In Hawkes v. Max Aicher (North America) Limited, the Divisional Court strongly affirmed and expanded the 2014 ruling in Paquette v Quadraspec Inc that an employer’s entire national payroll must be taken into account when determining its obligation to provide severance under the Employment Standards Act, 2000, S.O. 2000, c. 41 (“ESA”), and not just its payroll in respect of Ontario-based operations. In light of Hawkes, not only must national payroll be considered, but so too must an employer’s global payroll.
Severance Pay Under the ESA
Section 64(1)(b) of the ESA, which deals with entitlement to severance pay in Ontario that is not the result of a permanent discontinuance of all or part of the employer’s business at an establishment, states that an employer will only be obligated to provide severance pay to terminated employees if “the employer has a payroll of $2.5 million or more”. In Paquette, the employer’s payroll in Ontario was less than $2.5 million, but Justice Kane held that its operations in Quebec must also be taken into account. This pushed the company over the threshold and meant that the plaintiff employee was entitled to severance pay.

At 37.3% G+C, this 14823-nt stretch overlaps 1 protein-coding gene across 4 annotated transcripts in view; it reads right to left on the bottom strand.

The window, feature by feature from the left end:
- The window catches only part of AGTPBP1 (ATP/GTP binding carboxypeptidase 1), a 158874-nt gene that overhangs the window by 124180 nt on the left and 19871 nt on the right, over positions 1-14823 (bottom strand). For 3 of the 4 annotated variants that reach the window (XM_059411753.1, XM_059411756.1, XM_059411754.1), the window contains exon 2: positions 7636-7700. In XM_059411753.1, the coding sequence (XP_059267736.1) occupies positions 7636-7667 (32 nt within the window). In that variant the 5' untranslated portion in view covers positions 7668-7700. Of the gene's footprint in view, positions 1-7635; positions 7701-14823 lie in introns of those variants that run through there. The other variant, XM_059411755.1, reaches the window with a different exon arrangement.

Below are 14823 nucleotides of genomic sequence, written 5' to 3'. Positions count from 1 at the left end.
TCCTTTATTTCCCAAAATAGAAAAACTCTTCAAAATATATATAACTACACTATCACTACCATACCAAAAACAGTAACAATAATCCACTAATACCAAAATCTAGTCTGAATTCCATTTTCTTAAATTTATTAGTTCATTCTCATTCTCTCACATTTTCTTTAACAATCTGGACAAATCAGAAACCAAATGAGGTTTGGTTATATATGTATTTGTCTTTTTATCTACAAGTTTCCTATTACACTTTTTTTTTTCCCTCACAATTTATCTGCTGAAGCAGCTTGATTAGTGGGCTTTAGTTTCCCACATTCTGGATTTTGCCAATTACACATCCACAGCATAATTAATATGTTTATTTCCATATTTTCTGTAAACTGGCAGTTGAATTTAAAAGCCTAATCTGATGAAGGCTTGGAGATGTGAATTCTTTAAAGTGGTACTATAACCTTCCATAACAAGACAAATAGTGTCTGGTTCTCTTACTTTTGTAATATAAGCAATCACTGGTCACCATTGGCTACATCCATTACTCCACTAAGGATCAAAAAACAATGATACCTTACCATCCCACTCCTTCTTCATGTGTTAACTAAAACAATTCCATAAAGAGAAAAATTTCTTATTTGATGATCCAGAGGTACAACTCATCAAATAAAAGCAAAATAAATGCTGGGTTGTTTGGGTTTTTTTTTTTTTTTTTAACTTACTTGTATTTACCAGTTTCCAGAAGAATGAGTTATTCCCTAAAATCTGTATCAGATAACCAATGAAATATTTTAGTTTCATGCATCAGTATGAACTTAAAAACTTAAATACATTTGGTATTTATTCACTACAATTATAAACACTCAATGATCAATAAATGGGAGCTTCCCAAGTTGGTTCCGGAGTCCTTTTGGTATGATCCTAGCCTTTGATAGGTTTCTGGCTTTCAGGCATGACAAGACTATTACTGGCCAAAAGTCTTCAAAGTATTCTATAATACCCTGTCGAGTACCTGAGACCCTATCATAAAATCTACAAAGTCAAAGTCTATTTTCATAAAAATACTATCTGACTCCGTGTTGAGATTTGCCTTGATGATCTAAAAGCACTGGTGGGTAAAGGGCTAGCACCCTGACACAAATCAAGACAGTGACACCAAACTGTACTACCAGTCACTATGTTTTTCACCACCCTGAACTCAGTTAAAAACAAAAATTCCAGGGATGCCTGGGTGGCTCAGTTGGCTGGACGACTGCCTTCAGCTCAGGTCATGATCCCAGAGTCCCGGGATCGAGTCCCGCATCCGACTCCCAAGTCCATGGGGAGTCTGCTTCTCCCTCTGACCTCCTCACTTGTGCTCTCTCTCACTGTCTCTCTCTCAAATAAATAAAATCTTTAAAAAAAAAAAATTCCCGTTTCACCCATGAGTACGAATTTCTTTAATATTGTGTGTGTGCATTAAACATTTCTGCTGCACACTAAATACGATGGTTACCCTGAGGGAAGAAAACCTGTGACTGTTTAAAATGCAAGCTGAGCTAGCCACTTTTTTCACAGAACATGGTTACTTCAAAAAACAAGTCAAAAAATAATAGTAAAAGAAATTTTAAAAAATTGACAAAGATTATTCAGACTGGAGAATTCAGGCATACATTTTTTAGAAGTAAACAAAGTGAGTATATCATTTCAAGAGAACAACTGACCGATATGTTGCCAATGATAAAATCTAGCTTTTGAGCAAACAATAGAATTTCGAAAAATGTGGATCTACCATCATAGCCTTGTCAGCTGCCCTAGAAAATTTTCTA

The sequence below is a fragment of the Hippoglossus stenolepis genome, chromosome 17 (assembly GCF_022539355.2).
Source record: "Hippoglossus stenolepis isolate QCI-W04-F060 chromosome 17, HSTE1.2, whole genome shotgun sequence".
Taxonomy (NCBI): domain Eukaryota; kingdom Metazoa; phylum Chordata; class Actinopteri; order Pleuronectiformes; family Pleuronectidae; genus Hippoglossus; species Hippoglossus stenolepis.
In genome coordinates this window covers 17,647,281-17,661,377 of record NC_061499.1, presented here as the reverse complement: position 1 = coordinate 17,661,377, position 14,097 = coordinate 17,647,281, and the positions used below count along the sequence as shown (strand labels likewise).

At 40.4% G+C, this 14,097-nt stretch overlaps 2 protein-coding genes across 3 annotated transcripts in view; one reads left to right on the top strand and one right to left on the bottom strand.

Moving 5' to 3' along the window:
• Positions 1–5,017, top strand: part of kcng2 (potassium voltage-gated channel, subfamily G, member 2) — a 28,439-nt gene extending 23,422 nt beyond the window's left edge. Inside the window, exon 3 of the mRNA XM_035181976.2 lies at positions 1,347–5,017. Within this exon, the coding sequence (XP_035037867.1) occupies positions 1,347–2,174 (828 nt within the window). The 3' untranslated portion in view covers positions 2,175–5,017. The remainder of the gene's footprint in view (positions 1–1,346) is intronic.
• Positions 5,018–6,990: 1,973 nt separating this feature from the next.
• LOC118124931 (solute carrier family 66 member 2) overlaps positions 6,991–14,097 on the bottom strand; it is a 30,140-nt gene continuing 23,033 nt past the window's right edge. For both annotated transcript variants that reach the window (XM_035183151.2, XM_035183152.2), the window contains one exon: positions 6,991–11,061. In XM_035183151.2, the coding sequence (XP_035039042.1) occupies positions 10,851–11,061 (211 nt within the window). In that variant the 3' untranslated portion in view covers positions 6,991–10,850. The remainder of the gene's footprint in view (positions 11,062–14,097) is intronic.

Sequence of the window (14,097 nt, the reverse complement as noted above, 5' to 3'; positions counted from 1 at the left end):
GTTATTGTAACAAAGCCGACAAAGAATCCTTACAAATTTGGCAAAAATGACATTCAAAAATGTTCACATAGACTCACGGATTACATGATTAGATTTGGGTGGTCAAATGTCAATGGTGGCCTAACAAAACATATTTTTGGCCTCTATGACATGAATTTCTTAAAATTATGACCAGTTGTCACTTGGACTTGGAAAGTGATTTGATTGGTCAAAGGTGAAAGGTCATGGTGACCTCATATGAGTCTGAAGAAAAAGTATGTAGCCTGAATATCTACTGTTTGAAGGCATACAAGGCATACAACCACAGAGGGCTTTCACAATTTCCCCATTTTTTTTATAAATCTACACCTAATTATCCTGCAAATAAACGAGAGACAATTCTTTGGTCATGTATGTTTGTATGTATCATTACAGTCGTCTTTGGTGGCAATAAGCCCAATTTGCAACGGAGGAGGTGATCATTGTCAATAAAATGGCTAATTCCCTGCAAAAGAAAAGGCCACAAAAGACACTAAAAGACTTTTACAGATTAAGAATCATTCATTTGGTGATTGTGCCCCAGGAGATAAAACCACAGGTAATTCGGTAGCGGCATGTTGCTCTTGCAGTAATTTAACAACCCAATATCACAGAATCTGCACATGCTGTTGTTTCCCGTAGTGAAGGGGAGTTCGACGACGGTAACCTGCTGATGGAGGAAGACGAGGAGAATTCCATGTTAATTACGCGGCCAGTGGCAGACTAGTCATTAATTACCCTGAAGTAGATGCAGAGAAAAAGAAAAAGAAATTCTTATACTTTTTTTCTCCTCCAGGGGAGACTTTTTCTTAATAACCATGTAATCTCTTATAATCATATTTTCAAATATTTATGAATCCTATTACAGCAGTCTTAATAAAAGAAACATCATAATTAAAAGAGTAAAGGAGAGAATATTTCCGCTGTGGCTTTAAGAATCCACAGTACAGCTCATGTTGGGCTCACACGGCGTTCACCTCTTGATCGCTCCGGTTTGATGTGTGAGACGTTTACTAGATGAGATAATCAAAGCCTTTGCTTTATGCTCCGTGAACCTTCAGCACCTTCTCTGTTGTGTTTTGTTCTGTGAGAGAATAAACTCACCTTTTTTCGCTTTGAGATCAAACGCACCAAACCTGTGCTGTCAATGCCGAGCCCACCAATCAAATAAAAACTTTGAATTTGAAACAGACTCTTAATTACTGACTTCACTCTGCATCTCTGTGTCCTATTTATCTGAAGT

Back in 2014, Paquette came as a shock for most employers. Prior to the decision, the prevailing view was that only an employer’s Ontario operations would be considered when determining its payroll under s. 64. For many employers, Paquette meant they could now be obligated to pay severance pay to more employees, representing a much higher contingent labour cost.
Post-Paquette, there has been some uncertainty as to whether the courts might once again reverse their position. After all, Ontario remains the only province with any mandatory severance pay legislation in the first place. However, the recent decision in Hawkes not only removes any doubt surrounding Paquette, it also clearly extends the payroll calculation under the ESA to include a company’s global operations.
The applicant Mr. Hawkes worked as maintenance manager for the respondent, Max Aicher (North America) Limited (“Aicher”) from 2010 until his termination in 2015. Although Aicher is based in Ontario, it is a wholly-owned subsidiary of Max Aicher GmbH & Co KG (“MAG”) which is a steel company based in Germany.